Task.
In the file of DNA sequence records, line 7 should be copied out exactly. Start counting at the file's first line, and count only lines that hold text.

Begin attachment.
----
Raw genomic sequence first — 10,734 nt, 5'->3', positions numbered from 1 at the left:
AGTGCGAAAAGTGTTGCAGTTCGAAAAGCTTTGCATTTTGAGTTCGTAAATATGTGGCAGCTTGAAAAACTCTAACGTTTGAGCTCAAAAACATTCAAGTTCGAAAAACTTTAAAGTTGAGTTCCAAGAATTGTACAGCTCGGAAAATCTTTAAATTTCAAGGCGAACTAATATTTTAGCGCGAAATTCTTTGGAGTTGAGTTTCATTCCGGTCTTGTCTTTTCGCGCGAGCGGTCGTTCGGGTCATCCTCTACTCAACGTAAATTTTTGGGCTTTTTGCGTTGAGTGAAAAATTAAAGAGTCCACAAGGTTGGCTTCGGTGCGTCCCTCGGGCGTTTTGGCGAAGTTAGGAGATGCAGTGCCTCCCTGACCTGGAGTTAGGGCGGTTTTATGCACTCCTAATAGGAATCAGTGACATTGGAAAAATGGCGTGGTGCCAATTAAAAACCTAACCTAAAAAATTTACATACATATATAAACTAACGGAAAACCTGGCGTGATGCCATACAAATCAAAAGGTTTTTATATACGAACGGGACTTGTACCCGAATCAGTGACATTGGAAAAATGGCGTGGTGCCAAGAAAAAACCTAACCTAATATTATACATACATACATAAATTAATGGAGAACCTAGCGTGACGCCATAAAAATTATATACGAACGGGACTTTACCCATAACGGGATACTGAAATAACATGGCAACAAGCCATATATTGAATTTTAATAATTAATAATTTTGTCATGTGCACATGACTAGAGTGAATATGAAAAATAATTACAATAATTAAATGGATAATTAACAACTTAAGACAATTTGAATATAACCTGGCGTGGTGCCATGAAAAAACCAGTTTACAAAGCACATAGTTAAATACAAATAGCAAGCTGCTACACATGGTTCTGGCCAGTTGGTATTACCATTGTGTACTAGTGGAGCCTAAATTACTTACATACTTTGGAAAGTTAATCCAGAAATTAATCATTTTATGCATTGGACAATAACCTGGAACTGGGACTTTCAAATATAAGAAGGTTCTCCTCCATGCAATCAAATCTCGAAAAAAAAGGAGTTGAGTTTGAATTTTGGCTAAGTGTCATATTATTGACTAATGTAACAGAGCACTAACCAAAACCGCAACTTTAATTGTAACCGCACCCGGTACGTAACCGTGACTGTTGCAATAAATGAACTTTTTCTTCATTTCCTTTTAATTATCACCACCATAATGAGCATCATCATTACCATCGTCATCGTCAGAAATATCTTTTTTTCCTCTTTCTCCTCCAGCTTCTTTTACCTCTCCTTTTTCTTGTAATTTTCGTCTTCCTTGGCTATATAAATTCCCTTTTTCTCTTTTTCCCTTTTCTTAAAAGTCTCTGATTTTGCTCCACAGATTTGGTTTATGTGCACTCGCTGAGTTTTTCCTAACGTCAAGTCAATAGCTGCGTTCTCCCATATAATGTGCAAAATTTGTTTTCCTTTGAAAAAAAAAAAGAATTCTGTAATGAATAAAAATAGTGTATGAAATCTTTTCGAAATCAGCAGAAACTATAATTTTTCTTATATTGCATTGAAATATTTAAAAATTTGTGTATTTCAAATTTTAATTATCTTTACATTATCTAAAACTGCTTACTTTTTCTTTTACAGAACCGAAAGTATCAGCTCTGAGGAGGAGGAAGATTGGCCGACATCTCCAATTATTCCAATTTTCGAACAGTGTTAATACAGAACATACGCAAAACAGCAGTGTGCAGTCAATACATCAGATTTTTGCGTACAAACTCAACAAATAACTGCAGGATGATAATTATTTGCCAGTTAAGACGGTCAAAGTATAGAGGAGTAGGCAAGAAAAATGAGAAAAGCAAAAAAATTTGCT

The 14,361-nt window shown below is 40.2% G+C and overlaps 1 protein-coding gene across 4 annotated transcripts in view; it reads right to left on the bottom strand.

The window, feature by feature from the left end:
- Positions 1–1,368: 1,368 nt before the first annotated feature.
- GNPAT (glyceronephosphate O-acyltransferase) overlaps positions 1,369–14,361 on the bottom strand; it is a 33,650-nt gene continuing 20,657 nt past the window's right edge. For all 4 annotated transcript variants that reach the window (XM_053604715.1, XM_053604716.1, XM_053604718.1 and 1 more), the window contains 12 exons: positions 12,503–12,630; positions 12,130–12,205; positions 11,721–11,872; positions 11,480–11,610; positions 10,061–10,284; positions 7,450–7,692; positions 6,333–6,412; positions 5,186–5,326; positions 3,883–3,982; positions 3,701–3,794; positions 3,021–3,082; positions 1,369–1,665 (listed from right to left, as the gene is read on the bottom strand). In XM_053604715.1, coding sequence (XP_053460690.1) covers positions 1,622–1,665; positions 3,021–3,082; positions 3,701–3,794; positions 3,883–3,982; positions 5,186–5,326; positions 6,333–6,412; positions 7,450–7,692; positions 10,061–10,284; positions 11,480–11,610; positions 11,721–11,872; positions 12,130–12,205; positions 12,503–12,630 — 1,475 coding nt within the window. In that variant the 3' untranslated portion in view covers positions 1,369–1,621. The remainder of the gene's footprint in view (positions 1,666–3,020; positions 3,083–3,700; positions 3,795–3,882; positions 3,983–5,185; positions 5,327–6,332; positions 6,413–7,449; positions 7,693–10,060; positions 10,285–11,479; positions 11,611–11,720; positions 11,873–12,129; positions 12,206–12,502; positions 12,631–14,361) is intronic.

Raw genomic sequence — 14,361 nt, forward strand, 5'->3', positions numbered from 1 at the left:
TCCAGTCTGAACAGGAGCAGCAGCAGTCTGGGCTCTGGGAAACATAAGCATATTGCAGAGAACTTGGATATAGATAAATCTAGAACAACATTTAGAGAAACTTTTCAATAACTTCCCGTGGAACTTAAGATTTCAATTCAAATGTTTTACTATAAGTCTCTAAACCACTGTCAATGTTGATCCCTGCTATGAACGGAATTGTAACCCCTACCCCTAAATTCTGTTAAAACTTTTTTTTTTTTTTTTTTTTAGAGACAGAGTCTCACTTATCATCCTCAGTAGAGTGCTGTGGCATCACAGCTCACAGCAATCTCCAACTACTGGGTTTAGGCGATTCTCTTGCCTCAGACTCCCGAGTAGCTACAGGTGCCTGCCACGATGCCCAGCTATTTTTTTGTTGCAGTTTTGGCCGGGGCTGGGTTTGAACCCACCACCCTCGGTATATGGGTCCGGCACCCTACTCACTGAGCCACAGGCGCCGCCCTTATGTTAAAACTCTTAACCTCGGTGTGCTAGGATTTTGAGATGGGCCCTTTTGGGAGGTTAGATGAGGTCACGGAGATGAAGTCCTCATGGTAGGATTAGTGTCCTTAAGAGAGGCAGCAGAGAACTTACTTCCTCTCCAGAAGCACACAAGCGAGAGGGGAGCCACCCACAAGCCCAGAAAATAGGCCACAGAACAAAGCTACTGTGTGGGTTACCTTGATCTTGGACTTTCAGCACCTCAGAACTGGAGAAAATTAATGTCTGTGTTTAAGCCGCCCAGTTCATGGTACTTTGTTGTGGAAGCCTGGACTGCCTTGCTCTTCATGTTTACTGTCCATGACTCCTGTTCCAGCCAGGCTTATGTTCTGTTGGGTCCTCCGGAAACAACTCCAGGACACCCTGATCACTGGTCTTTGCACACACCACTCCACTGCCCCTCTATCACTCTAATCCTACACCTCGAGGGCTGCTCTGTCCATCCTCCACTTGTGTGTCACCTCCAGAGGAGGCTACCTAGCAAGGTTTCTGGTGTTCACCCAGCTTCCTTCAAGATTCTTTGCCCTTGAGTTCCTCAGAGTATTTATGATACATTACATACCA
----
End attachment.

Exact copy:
Raw genomic sequence — 14,361 nt, forward strand, 5'->3', positions numbered from 1 at the left: